PRIVACY

WhatsApp Unveils True Encryption For Its One Billion iPhone Users

Now, no one can read your messages except the people you send them to—not even the company itself

PRIVACY
Apr 05, 2016 at 2:18 PM ET

Move over, Apple. WhatsApp, the most popular mobile messaging app in the world, has given its more than one billion users end-to-end encryption.

“The idea is simple: when you send a message, the only person who can read it is the person or group chat that you send that message to,” WhatsApp CEO Jan Koum wrote, announcing the update. “Not hackers. Not oppressive regimes. Not even us.”

It’s the result of more than a year’s worth of work for the company, which partnered with renowned U.S. government-funded encryption service Open Whisper Systems to encrypt the gamut of ways to communicate with WhatsApp: group texts, attached files, and phone calls, which work with Apple, Android, and Windows, and even BlackBerry phones.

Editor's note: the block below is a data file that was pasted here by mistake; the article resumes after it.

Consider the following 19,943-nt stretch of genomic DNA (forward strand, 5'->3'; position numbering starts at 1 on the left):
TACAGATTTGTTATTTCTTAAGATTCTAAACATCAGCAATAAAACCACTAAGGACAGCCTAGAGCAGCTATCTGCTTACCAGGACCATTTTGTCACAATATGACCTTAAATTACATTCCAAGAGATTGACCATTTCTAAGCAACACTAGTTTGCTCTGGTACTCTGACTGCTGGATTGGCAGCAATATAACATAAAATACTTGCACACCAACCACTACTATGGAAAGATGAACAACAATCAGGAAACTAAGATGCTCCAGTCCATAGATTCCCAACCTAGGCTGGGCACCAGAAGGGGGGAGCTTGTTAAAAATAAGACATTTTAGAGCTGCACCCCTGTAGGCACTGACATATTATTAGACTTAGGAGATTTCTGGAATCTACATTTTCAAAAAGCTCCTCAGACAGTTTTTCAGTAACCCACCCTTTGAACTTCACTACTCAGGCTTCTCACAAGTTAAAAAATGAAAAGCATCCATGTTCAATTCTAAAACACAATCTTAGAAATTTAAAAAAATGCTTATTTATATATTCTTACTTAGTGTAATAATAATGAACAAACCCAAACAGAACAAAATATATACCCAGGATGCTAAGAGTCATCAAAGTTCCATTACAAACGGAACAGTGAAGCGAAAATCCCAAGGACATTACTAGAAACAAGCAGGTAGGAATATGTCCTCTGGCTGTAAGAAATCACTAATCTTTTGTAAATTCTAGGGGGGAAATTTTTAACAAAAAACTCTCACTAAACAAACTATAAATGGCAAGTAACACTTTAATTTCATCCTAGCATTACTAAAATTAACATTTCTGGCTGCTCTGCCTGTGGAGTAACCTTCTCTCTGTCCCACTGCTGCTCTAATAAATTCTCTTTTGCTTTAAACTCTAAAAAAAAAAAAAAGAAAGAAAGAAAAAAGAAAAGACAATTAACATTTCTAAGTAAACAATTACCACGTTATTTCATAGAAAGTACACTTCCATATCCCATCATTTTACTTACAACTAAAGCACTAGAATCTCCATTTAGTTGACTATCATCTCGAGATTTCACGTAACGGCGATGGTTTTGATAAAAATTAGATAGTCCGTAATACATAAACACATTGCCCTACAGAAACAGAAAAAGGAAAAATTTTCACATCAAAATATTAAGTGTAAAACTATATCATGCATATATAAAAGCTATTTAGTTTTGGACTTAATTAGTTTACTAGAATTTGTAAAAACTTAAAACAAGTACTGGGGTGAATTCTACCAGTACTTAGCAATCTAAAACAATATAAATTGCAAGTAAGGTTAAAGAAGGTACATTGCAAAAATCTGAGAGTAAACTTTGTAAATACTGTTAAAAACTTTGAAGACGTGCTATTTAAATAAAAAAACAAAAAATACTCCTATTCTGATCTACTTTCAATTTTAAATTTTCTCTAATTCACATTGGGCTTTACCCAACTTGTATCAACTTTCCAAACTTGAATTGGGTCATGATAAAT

The idea that a popular tech company can roll out end-to-end encryption—meaning that even the company itself doesn’t have the keys to decode a user’s conversation—has been legally contentious recently. Several senators have promised a bill that would force tech companies to somehow undermine end-to-end encryption, despite technologists claim that such a practice would leave users vulnerable to private and state-sanctioned hackers.

The FBI has repeatedly clashed in court with Apple over users who used iMessage, which also uses such encryption, over a number of cases, most visibly the one involving the iPhone of San Bernardino shooter Syed Farook. But in a similar but much less publicized case, where most details are unknown as it’s under seal, WhatsApp stood up to the Department of Justice, which wanted a way to tap a user’s communications. The results of that case are still unknown.

“I grew up in the USSR during communist rule and the fact that people couldn’t speak freely is one of the reasons my family moved to the United States,” Koum, the WhatsApp CEO, wrote. “The desire to protect people’s private communication is one of the core beliefs we have at WhatsApp, and for me, it’s personal.”